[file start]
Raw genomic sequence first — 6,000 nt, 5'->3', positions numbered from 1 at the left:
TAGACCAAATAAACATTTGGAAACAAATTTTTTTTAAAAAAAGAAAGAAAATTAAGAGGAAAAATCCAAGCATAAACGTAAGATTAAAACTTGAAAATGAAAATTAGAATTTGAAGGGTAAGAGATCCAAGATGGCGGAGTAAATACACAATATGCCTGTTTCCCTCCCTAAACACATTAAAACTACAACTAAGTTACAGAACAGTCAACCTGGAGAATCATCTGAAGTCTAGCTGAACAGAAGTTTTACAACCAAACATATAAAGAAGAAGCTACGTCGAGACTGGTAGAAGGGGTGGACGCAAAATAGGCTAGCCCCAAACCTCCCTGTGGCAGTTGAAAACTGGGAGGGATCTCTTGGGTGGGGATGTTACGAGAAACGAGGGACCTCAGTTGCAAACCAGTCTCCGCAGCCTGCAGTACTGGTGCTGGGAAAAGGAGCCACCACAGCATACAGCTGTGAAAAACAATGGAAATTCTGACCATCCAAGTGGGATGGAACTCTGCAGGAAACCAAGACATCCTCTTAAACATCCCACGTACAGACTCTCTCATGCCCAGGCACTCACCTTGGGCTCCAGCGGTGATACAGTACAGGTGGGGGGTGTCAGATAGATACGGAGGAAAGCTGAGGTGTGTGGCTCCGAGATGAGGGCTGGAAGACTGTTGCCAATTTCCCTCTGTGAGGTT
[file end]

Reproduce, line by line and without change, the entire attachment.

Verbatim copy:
Raw genomic sequence first — 6,000 nt, 5'->3', positions numbered from 1 at the left:
TAGACCAAATAAACATTTGGAAACAAATTTTTTTTAAAAAAAGAAAGAAAATTAAGAGGAAAAATCCAAGCATAAACGTAAGATTAAAACTTGAAAATGAAAATTAGAATTTGAAGGGTAAGAGATCCAAGATGGCGGAGTAAATACACAATATGCCTGTTTCCCTCCCTAAACACATTAAAACTACAACTAAGTTACAGAACAGTCAACCTGGAGAATCATCTGAAGTCTAGCTGAACAGAAGTTTTACAACCAAACATATAAAGAAGAAGCTACGTCGAGACTGGTAGAAGGGGTGGACGCAAAATAGGCTAGCCCCAAACCTCCCTGTGGCAGTTGAAAACTGGGAGGGATCTCTTGGGTGGGGATGTTACGAGAAACGAGGGACCTCAGTTGCAAACCAGTCTCCGCAGCCTGCAGTACTGGTGCTGGGAAAAGGAGCCACCACAGCATACAGCTGTGAAAAACAATGGAAATTCTGACCATCCAAGTGGGATGGAACTCTGCAGGAAACCAAGACATCCTCTTAAACATCCCACGTACAGACTCTCTCATGCCCAGGCACTCACCTTGGGCTCCAGCGGTGATACAGTACAGGTGGGGGGTGTCAGATAGATACGGAGGAAAGCTGAGGTGTGTGGCTCCGAGATGAGGGCTGGAAGACTGTTGCCAATTTCCCTCTGTGAGGTT